A quarterback sneak is a play in American football and Canadian football in which the quarterback, upon taking the center snap, dives ahead while the offensive line surges forward. It is usually only used in very short yardage situations.
The advantages of this play are that there are no further ball exchanges beyond the center snap, and that the quarterback receives the ball almost at the line of scrimmage so that it is unlikely that significant yardage could be lost on the play. However, it is also very unlikely that the play will gain more than one or two yards. For this reason, it is almost solely used when the ball is very close to the goal-line or on third and fourth down with a yard or less to go. The origins of this play date back to 1912 where standout Yale quarterback Graham Winkelbaum first used it in a game against rival Harvard.
Quarterback sneaks are statistically the most likely plays to convert short yardage situations, though each situation varies. Many football statistics sites advocate for increased usage of the play.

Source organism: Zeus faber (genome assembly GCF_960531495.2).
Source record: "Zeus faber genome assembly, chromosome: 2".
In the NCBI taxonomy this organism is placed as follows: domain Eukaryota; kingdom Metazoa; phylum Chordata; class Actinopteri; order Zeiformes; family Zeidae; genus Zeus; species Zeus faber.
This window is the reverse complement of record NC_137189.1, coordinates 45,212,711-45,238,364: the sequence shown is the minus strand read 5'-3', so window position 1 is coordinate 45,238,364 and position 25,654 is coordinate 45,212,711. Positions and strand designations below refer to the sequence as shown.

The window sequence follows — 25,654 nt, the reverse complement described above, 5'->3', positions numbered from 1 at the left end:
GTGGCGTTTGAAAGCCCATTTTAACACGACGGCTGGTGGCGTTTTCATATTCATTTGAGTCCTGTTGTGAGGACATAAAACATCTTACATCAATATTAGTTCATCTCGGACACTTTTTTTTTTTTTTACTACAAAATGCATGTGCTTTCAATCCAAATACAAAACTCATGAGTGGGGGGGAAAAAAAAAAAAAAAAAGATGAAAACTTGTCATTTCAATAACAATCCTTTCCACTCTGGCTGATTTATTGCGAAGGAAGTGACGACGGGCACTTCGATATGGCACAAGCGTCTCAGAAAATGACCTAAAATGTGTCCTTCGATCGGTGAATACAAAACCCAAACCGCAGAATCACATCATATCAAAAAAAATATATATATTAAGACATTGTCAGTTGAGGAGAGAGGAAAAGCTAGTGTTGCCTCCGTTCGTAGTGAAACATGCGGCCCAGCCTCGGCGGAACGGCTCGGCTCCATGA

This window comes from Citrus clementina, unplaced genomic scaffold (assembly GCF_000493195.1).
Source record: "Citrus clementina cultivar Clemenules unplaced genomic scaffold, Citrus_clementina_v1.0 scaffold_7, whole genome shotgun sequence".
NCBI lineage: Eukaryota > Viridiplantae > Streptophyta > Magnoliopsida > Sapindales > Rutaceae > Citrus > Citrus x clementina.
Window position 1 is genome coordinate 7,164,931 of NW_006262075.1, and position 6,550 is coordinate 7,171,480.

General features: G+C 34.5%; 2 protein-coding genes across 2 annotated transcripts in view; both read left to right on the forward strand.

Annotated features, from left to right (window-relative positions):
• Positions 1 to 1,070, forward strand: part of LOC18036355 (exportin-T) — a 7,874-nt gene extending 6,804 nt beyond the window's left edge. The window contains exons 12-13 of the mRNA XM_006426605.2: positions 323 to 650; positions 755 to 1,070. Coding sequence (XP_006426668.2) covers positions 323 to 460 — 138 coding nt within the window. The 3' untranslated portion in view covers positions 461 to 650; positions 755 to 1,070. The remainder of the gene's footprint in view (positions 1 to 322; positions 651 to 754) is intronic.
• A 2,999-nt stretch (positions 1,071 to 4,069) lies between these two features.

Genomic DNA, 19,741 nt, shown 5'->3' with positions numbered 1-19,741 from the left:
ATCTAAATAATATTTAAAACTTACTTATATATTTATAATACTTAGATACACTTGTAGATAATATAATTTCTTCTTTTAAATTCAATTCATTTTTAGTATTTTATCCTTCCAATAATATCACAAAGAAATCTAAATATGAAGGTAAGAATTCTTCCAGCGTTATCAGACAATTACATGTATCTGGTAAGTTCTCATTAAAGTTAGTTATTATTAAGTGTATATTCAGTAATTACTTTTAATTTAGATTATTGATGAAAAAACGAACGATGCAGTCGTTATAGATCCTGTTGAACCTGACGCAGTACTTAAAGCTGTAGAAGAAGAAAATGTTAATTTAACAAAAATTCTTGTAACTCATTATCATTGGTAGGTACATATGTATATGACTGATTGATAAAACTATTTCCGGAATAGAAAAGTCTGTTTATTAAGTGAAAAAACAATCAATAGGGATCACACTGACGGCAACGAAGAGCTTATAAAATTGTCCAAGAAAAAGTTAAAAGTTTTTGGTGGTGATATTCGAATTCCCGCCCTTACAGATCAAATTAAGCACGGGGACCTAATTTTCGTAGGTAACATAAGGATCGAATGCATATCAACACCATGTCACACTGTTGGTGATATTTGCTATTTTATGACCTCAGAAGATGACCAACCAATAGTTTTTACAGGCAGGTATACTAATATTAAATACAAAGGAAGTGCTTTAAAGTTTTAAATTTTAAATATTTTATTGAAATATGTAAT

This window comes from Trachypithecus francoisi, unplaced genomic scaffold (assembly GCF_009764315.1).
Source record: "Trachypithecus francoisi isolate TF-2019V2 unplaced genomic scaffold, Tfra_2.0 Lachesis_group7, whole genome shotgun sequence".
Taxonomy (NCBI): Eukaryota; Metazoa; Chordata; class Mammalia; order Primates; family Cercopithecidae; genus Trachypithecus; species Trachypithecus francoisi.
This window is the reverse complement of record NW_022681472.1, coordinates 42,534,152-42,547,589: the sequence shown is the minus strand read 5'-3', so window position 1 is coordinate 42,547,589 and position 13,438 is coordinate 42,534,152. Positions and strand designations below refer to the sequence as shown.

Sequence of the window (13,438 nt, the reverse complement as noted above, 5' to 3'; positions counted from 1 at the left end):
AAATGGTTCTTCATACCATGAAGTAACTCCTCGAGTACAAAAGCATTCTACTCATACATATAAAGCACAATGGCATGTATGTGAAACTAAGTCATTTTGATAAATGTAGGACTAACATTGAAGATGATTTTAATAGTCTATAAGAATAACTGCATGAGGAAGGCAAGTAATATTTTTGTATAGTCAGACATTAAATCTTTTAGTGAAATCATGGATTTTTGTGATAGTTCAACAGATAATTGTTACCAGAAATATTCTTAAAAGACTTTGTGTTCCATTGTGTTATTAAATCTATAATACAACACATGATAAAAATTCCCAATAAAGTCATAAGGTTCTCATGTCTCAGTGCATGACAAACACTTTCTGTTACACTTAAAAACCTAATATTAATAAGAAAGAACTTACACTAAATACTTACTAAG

QB sneaks have drawbacks in that they tend to expose the quarterback to hits from opposing defensive backs. Often quarterbacks do not wish to expose themselves to the increased risk of injury associated with the play. This is especially prevalent in elite pocket passing quarterbacks, such as Drew Brees or Tony Romo.
Perhaps the most famous quarterback sneak in football history was executed by Bart Starr of the Green Bay Packers in the famous "Ice Bowl" NFL championship game against the Dallas Cowboys on December 31, 1967.
In many cases, the play is not actually a "sneak" as there is nothing surprising about the play when used in situations where a short gain is needed.
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